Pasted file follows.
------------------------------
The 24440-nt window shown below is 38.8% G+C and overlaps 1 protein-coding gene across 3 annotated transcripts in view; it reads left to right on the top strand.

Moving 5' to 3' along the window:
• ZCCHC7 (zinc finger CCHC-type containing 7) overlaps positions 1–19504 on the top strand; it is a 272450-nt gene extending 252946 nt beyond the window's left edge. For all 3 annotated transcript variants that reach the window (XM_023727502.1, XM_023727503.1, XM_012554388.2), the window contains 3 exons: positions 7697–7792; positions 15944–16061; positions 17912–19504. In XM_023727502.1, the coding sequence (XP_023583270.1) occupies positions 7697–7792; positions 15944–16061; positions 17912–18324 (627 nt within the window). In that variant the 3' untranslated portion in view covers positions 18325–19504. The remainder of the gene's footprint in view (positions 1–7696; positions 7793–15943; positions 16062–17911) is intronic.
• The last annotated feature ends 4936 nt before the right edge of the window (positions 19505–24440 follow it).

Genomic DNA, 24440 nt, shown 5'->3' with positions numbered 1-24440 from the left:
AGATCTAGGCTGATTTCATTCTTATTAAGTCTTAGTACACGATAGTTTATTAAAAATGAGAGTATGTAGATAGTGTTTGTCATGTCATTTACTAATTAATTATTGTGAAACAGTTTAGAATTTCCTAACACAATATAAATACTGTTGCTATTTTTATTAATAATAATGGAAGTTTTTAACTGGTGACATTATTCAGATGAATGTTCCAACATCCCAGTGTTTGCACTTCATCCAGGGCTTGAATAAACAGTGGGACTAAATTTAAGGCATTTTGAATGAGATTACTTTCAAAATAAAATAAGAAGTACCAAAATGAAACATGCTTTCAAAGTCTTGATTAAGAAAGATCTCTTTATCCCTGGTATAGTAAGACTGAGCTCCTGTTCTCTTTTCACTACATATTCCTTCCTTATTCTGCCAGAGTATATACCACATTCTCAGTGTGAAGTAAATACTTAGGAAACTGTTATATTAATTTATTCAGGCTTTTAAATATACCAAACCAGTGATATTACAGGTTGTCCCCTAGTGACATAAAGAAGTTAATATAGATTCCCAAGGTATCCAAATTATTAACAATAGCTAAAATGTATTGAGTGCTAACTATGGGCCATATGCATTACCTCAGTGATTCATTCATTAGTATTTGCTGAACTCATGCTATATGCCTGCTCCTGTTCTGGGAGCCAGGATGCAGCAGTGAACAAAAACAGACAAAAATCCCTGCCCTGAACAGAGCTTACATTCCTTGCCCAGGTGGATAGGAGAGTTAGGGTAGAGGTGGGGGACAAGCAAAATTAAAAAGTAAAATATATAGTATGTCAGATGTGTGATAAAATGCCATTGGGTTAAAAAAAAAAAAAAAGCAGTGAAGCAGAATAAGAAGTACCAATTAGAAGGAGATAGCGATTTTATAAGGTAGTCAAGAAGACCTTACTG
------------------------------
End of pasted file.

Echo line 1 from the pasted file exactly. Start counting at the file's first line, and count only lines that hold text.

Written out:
The 24440-nt window shown below is 38.8% G+C and overlaps 1 protein-coding gene across 3 annotated transcripts in view; it reads left to right on the top strand.